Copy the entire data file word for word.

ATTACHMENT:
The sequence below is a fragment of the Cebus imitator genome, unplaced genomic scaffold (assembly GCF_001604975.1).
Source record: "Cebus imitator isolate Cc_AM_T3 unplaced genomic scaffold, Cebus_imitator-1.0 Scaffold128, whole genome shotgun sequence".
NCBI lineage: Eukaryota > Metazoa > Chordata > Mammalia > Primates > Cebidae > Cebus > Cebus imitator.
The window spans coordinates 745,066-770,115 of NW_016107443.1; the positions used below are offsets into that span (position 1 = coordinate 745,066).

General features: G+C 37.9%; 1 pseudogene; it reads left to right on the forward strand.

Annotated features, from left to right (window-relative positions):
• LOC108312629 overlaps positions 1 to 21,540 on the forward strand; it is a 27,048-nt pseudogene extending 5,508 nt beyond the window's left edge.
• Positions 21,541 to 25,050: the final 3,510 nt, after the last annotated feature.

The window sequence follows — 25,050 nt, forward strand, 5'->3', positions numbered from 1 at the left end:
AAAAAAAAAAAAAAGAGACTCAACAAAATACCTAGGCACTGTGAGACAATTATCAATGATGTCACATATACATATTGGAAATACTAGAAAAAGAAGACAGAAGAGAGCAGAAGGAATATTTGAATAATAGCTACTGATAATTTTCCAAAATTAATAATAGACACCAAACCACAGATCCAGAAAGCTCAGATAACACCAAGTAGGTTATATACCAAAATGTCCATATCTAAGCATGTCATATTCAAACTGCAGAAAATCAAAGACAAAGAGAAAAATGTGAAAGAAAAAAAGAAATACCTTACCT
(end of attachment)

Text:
The sequence below is a fragment of the Cebus imitator genome, unplaced genomic scaffold (assembly GCF_001604975.1).
Source record: "Cebus imitator isolate Cc_AM_T3 unplaced genomic scaffold, Cebus_imitator-1.0 Scaffold128, whole genome shotgun sequence".
NCBI lineage: Eukaryota > Metazoa > Chordata > Mammalia > Primates > Cebidae > Cebus > Cebus imitator.
The window spans coordinates 745,066-770,115 of NW_016107443.1; the positions used below are offsets into that span (position 1 = coordinate 745,066).

General features: G+C 37.9%; 1 pseudogene; it reads left to right on the forward strand.

Annotated features, from left to right (window-relative positions):
• LOC108312629 overlaps positions 1 to 21,540 on the forward strand; it is a 27,048-nt pseudogene extending 5,508 nt beyond the window's left edge.
• Positions 21,541 to 25,050: the final 3,510 nt, after the last annotated feature.

The window sequence follows — 25,050 nt, forward strand, 5'->3', positions numbered from 1 at the left end:
AAAAAAAAAAAAAAGAGACTCAACAAAATACCTAGGCACTGTGAGACAATTATCAATGATGTCACATATACATATTGGAAATACTAGAAAAAGAAGACAGAAGAGAGCAGAAGGAATATTTGAATAATAGCTACTGATAATTTTCCAAAATTAATAATAGACACCAAACCACAGATCCAGAAAGCTCAGATAACACCAAGTAGGTTATATACCAAAATGTCCATATCTAAGCATGTCATATTCAAACTGCAGAAAATCAAAGACAAAGAGAAAAATGTGAAAGAAAAAAAGAAATACCTTACCT